“USY never reached out to me to find out what happened,” the man wrote in an email. “They were more concerned with minimizing damage and liability to the organization than seeing if anyone else was abused.”
When some of the Bus B alumni reunited with their counselors at a USY convention that fall, the man says that the counselors dodged questions about Cohen.
“The impression I received was, keep quiet, don’t talk about it,” he wrote. “I assume they felt like, we’re never going to see him again. Why should we know what happened?”
By the end of the summer of 1997, Cohen had been fired by USY and was under FBI investigation. But it took until 2002 for federal prosecutors to bring charges against him. In the meantime, Cohen was free to go about his life.
Within less than three years, he had allegedly assaulted another teenager in the same Tampa, Florida community where he had worked as a synagogue youth director before the summer bus trip.
Back home, Cohen remained an active member of the local Jewish community. He opened a deli called Kosher Corner that catered Jewish events.
“I don’t believe that anybody in the community was aware of what happened until, I want to say, many years later,” Cohen said. He married a woman in 2000 in a ceremony at Kol Ami, the Conservative synagogue where he had worked as a youth director. “There were some very prominent members of the community that attended the wedding,” he said.
In late 1999 or early 2000, Cohen allegedly molested a 13-year-old boy whom he had met in 1995 while working at Kol Ami, according to documents filed in Cohen’s criminal trial. One night, shortly after catering the boy’s bar mitzvah, Cohen stayed over the boy’s family home. Cohen allegedly entered the 13-year-old’s bedroom and fondled his genitals. According to a court filing, though the boy’s parents were nearby, he feared telling them because he worried Cohen would hurt him.
Cohen told the Forward that he did not deny the incident, although no charges were filed.
According to a victim impact statement, the boy later attempted suicide, was committed to a mental hospital and was treated for depression and post-traumatic stress disorder.
According to Wernick, the USCJ’s notes indicate that Gutin had been tasked in 1997 with speaking to Kol Ami’s rabbi about the allegations against Cohen. The details of their conversation are not recorded. The rabbi is no longer alive. But the rabbi’s brother told the Forward that he recalls his brother being angry that he had not been told earlier about Cohen. “They did not tell my brother the guy was under any suspicion,” he said.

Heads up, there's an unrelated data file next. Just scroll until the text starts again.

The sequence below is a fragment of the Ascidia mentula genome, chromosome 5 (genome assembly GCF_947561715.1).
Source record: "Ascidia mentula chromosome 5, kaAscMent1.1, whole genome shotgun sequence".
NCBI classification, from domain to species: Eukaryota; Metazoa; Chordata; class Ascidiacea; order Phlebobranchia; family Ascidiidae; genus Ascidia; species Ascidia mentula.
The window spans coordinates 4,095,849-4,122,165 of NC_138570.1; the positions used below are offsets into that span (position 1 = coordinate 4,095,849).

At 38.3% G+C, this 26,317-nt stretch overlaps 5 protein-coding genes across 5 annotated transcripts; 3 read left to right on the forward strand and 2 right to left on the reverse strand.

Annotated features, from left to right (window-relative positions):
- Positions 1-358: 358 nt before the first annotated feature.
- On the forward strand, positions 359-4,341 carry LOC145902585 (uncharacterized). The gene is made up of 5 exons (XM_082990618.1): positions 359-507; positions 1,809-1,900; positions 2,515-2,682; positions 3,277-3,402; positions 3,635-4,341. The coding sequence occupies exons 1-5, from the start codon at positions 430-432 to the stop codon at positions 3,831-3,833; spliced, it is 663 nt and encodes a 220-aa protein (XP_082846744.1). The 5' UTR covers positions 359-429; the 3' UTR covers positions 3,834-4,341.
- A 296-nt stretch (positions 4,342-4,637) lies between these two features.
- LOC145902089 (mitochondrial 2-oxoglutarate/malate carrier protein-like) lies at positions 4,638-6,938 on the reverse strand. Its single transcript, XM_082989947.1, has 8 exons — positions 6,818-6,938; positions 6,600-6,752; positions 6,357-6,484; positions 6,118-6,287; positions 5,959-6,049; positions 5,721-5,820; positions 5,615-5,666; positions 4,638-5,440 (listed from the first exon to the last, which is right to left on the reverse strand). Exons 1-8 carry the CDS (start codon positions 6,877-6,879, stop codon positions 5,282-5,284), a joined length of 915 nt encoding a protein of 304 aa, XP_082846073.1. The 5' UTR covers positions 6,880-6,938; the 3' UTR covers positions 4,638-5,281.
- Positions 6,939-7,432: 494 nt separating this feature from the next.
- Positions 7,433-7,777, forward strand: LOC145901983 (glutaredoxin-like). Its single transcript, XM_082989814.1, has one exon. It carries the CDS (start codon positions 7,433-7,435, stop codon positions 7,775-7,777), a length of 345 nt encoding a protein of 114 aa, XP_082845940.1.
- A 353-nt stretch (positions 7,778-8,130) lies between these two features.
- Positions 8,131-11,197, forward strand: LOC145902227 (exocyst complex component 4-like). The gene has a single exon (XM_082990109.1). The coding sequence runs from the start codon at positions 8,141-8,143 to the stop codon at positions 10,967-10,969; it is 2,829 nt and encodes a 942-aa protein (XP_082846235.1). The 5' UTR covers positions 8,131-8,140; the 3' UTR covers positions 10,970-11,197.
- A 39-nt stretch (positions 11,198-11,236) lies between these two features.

Cohen told the Forward that the rabbi later visited him in prison to ask if the synagogue community had been “affected.”
Kol Ami, in a statement, said that the congregation terminated Cohen after learning about the USY molestation allegations but could not find the date of that termination in their records.
“I was put into this experience and now must suffer for the rest of my life,” the 13-year-old boy said, according to a 2003 court filing.
‘I Regret The Negative Impact’
In early 2002, the FBI concluded its investigation. Because the molestations had occurred in multiple states, including Illinois, Cohen was indicted in federal court in Chicago. He entered a not guilty plea and was let out on bond. A trial was scheduled for February 2003. On January 3, 2003, Cohen’s wife called the police in their town of Davie, Florida, to report him missing.
Nevada Highway Patrol picked Cohen up four days in Las Vegas driving a Mercedes that had been reported stolen. He was carrying a loaded handgun, a fake North Miami Beach Auxiliary Police badge and a large amount of cash. He later admitted that he had looted $158,000 from his condominium association’s bank account.
At that point, it was all over. Cohen admitted on January 29 to engaging in sexual acts with four 16-year-old participants on the USY trip. He was sentenced in July. He was incarcerated until 2011, then put on supervised release. He went back to prison in early 2012 for violating the terms of his release, then was set free again in 2013. He is now a registered sex offender.
“It’s taken me years and years to come to grips with the effect I’ve had on people negatively,” he told the Forward. “It’s been 20 years now. And 20 years is a long time to think about that kind of thing. And there’s not a day that goes by that I don’t. I don’t regret going to prison and I don’t regret being caught. I regret the negative impact I had on somebody’s life, when I really should have been nothing but positive.”
‘The Jimmy Rules’
Even as it was handling the Jimmy Cohen situation in mid-1997, USY began girding itself against future abusers. The organization adopted new staff guidelines that seem to have been written not only to reduce opportunities for abuse, but also to change the culture of casual physical contact between staff and students.
The new rules explicitly banned “horseplay” and “noogies” by counselors, along with any other “unnecessary physical conduct.” They instituted a Boy Scouts of America policy called “two-deep leadership,” which meant that staffers had to work in pairs. Other new rules included a ban on “one-on-one-contact” between staff and USY members. Personal conversations were to be held in public spaces. Staff members were barred from sleeping in students’ rooms, something that had been common practice in USY’s earlier days.